Seasonality of developing specimens

In the present study, polar cod may have started their gonad development prior to April and it was still not complete in January. Moreover, gender differences in relation to developmental timing were observed, similarly to previous reports for captive specimens (Christophorov 1978; Hop et al. 1995). In April, five of the seven analysed females were mature and developing with a dominance of primary growth oocytes (PG, 60 ± 5 %), cortical alveoli (CA, 25 ± 5 %) and primary vitellogenesis (Vtg1, 15 ± 6 %) (Table 2; Fig. 1a, b). In August and September (Fig. 1c, d), the eight analysed female specimens were at a similar stage of oocyte development as the developing individuals sampled in April, with more than 30 % of the oocytes being in the CA stage and 30 % (August specimens) in the Vtg1 stage (yolk globules at the periphery and lipid inclusions) (Table 2). The oocytes at the CA stage (202 ± 6 μm) showed a significantly increased diameter compared to the PG oocytes (79 ± 4 μm) (Fig. 1c). The CA oocytes were located close to the membrane, and the zona radiata membrane was thin but well visible under the light microscope (Fig. 1d). The Vtg1 oocytes (306 ± 19 μm) were significantly larger than the oocytes at the CA developmental stage (202 ± 6 µm). Developing females in November and January showed similar structures with a dominant generation of PG oocytes (66 ± 5 and 50 ± 4 %, respectively), Vtg2 (secondary vitellogenesis) oocytes (24 ± 6 and 23 ± 4 %, respectively) and oogonia (9 ± 4 and 24 ± 4 %, respectively) (Table 2; Fig. 1e). The increase in the frequency of occurrence in Oo in January samples compared to previous months is not fully understood, but may reflect population differences between fjords (Nahrgang et al. 2014). Yolk globules were present in the cytoplasm of vitellogenic oocytes in November and some began to fuse in the January samples (Fig. 1f). The mean diameter of the vitellogenic oocytes increased significantly from November (396 ± 1 µm) to January (606 ± 17 µm). This increase in size was corroborated by a significant increase in GSI in January compared to the other sampling month (Table 3).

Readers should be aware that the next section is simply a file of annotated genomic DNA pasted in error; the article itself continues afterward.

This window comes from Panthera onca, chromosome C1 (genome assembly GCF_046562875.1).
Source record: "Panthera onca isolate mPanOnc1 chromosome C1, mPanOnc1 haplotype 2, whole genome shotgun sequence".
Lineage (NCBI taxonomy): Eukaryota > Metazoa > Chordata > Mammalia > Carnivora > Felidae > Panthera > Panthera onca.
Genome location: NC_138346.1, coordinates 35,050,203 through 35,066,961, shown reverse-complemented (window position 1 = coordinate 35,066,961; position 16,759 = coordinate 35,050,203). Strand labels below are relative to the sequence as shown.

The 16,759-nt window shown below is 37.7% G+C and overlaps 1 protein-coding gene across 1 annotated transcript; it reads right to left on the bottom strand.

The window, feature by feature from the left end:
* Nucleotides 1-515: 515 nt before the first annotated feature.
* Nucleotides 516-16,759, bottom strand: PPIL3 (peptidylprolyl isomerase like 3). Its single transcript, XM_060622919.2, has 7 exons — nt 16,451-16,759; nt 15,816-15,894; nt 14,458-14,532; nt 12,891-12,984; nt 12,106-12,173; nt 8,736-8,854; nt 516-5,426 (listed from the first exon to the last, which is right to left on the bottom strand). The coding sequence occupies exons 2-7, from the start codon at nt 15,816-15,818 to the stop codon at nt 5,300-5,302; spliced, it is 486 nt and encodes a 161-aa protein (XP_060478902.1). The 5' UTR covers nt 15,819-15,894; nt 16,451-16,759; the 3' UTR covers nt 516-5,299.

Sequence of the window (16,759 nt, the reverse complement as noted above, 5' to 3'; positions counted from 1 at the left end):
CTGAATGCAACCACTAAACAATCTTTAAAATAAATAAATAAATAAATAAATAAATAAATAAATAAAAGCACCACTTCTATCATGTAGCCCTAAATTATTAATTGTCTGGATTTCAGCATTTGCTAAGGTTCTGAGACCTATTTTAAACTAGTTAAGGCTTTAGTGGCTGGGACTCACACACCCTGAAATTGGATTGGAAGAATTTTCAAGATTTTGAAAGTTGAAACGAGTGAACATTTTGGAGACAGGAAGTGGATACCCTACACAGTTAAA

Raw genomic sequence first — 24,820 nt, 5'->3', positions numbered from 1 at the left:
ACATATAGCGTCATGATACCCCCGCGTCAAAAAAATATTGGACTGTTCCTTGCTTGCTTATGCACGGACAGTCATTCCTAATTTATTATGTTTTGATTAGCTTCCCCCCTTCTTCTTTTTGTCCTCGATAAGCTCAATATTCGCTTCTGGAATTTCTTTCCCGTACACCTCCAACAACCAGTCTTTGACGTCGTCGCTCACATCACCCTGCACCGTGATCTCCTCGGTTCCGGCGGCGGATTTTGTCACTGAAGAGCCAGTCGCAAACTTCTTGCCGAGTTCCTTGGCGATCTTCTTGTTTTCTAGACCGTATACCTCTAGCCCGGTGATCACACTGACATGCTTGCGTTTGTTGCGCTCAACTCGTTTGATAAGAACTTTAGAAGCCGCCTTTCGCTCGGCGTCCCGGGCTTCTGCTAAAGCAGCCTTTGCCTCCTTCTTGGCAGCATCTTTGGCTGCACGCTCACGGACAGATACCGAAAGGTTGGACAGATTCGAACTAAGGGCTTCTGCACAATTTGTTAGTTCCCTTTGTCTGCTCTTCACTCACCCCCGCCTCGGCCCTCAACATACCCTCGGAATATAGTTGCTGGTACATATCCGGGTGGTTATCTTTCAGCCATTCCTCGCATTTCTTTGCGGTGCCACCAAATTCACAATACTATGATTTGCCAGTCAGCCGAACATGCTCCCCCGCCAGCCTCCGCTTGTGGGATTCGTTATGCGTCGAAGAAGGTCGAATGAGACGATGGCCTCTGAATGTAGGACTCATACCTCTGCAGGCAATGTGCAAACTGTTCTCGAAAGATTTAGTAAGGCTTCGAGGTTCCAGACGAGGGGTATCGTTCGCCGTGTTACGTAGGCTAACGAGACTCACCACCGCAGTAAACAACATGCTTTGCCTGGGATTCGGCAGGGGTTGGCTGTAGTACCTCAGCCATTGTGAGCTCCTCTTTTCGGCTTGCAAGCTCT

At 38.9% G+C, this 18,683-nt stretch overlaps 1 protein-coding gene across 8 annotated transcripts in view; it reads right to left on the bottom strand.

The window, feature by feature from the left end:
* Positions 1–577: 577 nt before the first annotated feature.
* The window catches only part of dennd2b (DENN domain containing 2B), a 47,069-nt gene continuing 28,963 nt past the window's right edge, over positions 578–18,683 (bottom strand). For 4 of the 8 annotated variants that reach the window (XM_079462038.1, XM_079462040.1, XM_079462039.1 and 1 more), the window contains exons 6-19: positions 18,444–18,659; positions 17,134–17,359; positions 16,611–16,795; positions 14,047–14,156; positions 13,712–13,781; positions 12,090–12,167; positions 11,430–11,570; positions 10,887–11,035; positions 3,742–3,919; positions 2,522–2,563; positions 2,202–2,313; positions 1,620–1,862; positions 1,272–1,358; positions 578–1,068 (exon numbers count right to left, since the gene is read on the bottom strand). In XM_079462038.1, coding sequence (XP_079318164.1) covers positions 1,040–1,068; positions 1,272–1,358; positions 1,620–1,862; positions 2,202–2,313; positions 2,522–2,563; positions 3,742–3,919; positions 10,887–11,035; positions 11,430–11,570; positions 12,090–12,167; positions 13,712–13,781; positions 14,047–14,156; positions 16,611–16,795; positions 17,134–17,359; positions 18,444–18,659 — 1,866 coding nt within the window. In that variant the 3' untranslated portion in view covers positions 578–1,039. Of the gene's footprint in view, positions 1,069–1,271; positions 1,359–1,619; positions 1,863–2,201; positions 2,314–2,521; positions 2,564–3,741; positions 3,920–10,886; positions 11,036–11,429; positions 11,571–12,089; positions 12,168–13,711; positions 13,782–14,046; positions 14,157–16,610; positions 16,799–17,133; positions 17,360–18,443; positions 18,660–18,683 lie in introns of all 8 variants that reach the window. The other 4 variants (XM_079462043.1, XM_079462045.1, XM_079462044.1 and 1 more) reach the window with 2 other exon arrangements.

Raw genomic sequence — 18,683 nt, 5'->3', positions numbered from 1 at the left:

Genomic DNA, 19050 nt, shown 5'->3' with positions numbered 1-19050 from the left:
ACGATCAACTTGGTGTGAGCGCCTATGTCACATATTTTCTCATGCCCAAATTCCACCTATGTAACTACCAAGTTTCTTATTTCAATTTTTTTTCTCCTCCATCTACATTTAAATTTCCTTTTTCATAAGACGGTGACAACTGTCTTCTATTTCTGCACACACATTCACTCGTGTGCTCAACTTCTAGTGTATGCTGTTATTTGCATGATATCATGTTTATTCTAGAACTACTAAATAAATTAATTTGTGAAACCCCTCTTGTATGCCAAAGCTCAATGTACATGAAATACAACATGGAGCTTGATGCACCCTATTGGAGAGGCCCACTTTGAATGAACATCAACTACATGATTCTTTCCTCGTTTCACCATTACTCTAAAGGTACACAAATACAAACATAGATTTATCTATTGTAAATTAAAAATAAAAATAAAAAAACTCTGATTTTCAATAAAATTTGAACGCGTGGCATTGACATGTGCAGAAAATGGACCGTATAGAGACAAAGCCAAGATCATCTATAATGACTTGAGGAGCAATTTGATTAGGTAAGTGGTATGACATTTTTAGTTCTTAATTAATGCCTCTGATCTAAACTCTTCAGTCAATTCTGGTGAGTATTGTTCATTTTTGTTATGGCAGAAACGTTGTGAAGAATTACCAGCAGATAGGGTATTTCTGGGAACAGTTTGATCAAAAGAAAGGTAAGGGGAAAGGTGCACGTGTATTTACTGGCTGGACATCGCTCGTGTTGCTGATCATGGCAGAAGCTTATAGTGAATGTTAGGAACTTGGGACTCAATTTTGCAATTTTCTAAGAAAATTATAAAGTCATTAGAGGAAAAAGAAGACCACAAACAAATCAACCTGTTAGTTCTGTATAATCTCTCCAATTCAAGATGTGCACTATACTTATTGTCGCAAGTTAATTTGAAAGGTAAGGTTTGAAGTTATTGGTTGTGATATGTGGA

Table 3

Gonadosomatic index (GSI, mean % ± SE) of polar cod females and males categorised as unknown maturity status and mature/developing

Month

Location

Year

Female

Male

Unknown maturity status

Mature/developing

Unknown maturity status

Mature/developing

August

Billefjorden

2011

2.7 ± 0.8 (6)

 

3.1 ± 1.0 (4)

 

September

Billefjorden

2011

3.1 ± 0.3a,b,c (7)

 

7.4 ± 0.9a (8)

 

Billefjorden

2012

1.9 ± 0.3a (6)

 

5.5 ± 0.8a (18)

 

Hinlopen

2011

4.2 ± 0.1d (10)

   

Hinlopen

2012

3.1 ± 0.2c,d (24)

 

6.6 ± 0.8a,b (11)

 

Kongsfjorden

2012

2.4 ± 0.1a (15)

 

3.9 ± 0.5b (9)

 

Rijpfjorden

2012

3.1 ± 0.2b,c (12)

 

6.1 ± 0.5a (13)

 

November

Isfjorden

2010

4.0 ± 0.6 (16)

 

0.9 ± 0.7 (3)

31.2 ± 1.4 (16)

January

Adventfjorden

2011

1.0 ± 0.1 (7)

16.4 (1)

0.1 ± 0.0 (3)